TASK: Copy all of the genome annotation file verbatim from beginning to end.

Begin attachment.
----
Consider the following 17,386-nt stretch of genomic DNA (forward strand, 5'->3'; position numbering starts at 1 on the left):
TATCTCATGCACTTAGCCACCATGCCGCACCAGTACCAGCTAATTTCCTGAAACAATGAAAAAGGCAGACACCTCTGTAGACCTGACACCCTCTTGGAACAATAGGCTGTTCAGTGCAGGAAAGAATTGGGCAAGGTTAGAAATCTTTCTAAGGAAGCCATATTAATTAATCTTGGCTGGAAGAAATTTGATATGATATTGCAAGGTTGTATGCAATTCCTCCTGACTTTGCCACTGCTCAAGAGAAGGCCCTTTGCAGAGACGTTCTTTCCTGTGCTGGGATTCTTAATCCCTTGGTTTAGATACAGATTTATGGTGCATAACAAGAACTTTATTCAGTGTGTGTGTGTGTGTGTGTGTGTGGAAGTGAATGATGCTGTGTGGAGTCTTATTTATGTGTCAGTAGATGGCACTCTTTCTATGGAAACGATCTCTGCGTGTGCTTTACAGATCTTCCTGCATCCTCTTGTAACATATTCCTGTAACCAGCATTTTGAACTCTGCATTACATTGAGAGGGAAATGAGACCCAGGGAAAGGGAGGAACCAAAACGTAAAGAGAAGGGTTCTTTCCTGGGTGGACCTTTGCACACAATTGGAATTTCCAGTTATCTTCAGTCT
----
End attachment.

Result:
Consider the following 17,386-nt stretch of genomic DNA (forward strand, 5'->3'; position numbering starts at 1 on the left):
TATCTCATGCACTTAGCCACCATGCCGCACCAGTACCAGCTAATTTCCTGAAACAATGAAAAAGGCAGACACCTCTGTAGACCTGACACCCTCTTGGAACAATAGGCTGTTCAGTGCAGGAAAGAATTGGGCAAGGTTAGAAATCTTTCTAAGGAAGCCATATTAATTAATCTTGGCTGGAAGAAATTTGATATGATATTGCAAGGTTGTATGCAATTCCTCCTGACTTTGCCACTGCTCAAGAGAAGGCCCTTTGCAGAGACGTTCTTTCCTGTGCTGGGATTCTTAATCCCTTGGTTTAGATACAGATTTATGGTGCATAACAAGAACTTTATTCAGTGTGTGTGTGTGTGTGTGTGTGTGGAAGTGAATGATGCTGTGTGGAGTCTTATTTATGTGTCAGTAGATGGCACTCTTTCTATGGAAACGATCTCTGCGTGTGCTTTACAGATCTTCCTGCATCCTCTTGTAACATATTCCTGTAACCAGCATTTTGAACTCTGCATTACATTGAGAGGGAAATGAGACCCAGGGAAAGGGAGGAACCAAAACGTAAAGAGAAGGGTTCTTTCCTGGGTGGACCTTTGCACACAATTGGAATTTCCAGTTATCTTCAGTCT